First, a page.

“Except that the second farmer has had the use of that extra strip of land to grow melons.”
“A small fine then. How many melons grew on that strip?”
Both farmers and a few officials entered the discussion and eventually decided on a total of sixty melons. Unfortunately, the melons concerned had been harvested and sold, exchanged for grain which had been ground and baked into bread. This in turn was partly sold to make beer. Scribes recorded each transaction, attempted to measure the worth of each change of produce and work out suitable recompense. After a lot of argument, it was decided that the farmer whose land had been temporarily lost would benefit by having a worker transferred from the other farm for a period of three months.
Not all land disputes were solved so equitably. Several farmers brought suit against the Estate of Amun, saying the boundary markers–in this case carved sandstone stelae–had been moved in favour of the god. The temple scribes held the view that the original records were at fault, and that the priests of Amun were blameless.
“It’s like the other case,” Ramesses said. “Except here the stelae could not be moved by the flood waters. The priests on the Estate of Amun must have moved them.”
“They say not.”
“Then how are we to decide? Who is lying?”
“In such a case as this we must find in favour of the god.”
“Without evidence? How is that just?”
“As you say, there is no evidence, so we must rely on the honesty of the people concerned. One side represents the god and the other does not. Whom will you trust?”
“Always? The priests cannot lie?”
“I would not say that,” Toh said after a moment’s consideration, “but to accuse the priests of Amun is to accuse the god.” He smiled. “I think it would be unwise to do that.”
“So the god is always right?”
“Who is more likely to be truthful; man or god?”
“When you put it like that…”
* * *
Usermaatranakht, Steward of the Estate of Amun, called on Tjaty Toh, requesting a private audience. Toh was happy to grant it, and offered his guest fine wine from his estates and a platter of delicately flavoured slivers of fish, covered in breadcrumbs and fried lightly. The two men ate and drank, and Usermaatranakht commented politely on the flavours of both fish and wine. The priest wiped his fingers on clean linen before addressing the matter uppermost in his mind.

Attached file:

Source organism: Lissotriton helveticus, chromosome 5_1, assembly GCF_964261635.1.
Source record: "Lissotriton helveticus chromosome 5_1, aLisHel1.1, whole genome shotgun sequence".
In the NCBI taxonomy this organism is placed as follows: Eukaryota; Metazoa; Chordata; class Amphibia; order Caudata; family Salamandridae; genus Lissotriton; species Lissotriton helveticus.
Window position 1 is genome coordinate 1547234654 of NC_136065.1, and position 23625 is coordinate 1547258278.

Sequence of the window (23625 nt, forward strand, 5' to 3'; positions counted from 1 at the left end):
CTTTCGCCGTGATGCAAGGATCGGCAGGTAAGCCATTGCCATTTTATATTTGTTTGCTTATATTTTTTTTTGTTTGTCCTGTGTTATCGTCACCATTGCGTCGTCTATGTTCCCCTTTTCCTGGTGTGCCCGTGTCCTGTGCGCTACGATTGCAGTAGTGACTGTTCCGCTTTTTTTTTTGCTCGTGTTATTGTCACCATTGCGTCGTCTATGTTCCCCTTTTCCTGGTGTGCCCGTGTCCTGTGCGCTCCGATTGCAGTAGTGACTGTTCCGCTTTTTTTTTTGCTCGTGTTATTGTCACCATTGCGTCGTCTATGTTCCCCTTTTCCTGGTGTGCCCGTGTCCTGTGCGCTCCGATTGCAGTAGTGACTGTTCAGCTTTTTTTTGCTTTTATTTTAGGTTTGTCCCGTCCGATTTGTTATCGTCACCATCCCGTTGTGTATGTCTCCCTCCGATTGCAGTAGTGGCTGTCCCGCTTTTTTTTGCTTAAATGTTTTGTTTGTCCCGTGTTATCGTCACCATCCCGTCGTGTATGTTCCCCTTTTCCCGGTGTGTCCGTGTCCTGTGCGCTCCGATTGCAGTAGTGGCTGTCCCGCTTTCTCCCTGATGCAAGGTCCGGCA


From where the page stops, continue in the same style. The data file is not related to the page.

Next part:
“You are fostering the attention of Prince Ramesses.”
“I would have thought that was obvious. He is the only son of the king and Queen Tyti his sister. As such he must rank highly in the succession.” Toh held up a hand to forestall Usermaatranakht’s objection. “I know, the king currently favours the sons of Tiye, but I believe that will change.”
“Even if he was to inherit, is it wise to acquaint him with the wealth and influence of Amun? The power, yes, and a good dose of fear…but…”
“You have spoken to Bakenkhons of my vision of the future?”
“Eh? What? Oh…er…you mean your ambition?”
“Not mine alone, for I have tied my future to that of the priests of Amun. Now, as you are no doubt aware, Usermaatre Ramesses is malleable. He already bends toward us, allowing Amun control of the Treasury, but what of his heir, if it is indeed to be Khaemwaset?”
“Bakenkhons believes him to show proper respect for the god.”
“At the moment, but I am told he is more keen to follow a priesthood in Ptah than the throne. If he forsakes his royal path, who will take it up? His younger brothers? Neither of them holds Amun high, so we need another.”
“You believe Prince Ramesses to be that man?”
Toh smiled and poured wine for both of them. “Not yet, for he is young and foolish, but when I have trained him, I will have a prince I can bend to my will; and after that a king who will deny me nothing. After that…well, we shall see.”